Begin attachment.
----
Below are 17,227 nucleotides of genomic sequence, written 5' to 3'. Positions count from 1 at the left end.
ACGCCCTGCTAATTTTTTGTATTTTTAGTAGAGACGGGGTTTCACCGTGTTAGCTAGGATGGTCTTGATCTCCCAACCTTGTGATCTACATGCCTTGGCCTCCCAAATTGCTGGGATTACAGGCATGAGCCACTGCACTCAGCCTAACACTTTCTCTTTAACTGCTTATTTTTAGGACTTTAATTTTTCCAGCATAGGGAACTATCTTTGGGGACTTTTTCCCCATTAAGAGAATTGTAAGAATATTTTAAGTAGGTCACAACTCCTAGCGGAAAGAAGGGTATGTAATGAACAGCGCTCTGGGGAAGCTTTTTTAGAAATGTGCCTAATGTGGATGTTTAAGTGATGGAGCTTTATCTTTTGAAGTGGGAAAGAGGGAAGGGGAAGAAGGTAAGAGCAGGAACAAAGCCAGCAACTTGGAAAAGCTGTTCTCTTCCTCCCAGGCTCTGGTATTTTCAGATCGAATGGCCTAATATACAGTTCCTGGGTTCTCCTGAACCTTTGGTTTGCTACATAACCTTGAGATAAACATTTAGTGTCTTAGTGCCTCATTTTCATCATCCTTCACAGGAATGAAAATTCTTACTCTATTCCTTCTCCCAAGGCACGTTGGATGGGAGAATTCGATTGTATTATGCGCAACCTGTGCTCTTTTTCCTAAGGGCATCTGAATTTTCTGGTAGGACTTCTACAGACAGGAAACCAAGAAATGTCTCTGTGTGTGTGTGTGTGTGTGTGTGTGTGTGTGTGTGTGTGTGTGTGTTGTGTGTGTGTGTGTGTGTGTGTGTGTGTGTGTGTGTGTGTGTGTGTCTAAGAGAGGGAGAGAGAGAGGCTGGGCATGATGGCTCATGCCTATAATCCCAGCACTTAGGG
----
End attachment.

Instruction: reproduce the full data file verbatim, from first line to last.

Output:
Below are 17,227 nucleotides of genomic sequence, written 5' to 3'. Positions count from 1 at the left end.
ACGCCCTGCTAATTTTTTGTATTTTTAGTAGAGACGGGGTTTCACCGTGTTAGCTAGGATGGTCTTGATCTCCCAACCTTGTGATCTACATGCCTTGGCCTCCCAAATTGCTGGGATTACAGGCATGAGCCACTGCACTCAGCCTAACACTTTCTCTTTAACTGCTTATTTTTAGGACTTTAATTTTTCCAGCATAGGGAACTATCTTTGGGGACTTTTTCCCCATTAAGAGAATTGTAAGAATATTTTAAGTAGGTCACAACTCCTAGCGGAAAGAAGGGTATGTAATGAACAGCGCTCTGGGGAAGCTTTTTTAGAAATGTGCCTAATGTGGATGTTTAAGTGATGGAGCTTTATCTTTTGAAGTGGGAAAGAGGGAAGGGGAAGAAGGTAAGAGCAGGAACAAAGCCAGCAACTTGGAAAAGCTGTTCTCTTCCTCCCAGGCTCTGGTATTTTCAGATCGAATGGCCTAATATACAGTTCCTGGGTTCTCCTGAACCTTTGGTTTGCTACATAACCTTGAGATAAACATTTAGTGTCTTAGTGCCTCATTTTCATCATCCTTCACAGGAATGAAAATTCTTACTCTATTCCTTCTCCCAAGGCACGTTGGATGGGAGAATTCGATTGTATTATGCGCAACCTGTGCTCTTTTTCCTAAGGGCATCTGAATTTTCTGGTAGGACTTCTACAGACAGGAAACCAAGAAATGTCTCTGTGTGTGTGTGTGTGTGTGTGTGTGTGTGTGTGTGTGTGTGTGTGTTGTGTGTGTGTGTGTGTGTGTGTGTGTGTGTGTGTGTGTGTGTGTGTCTAAGAGAGGGAGAGAGAGAGGCTGGGCATGATGGCTCATGCCTATAATCCCAGCACTTAGGG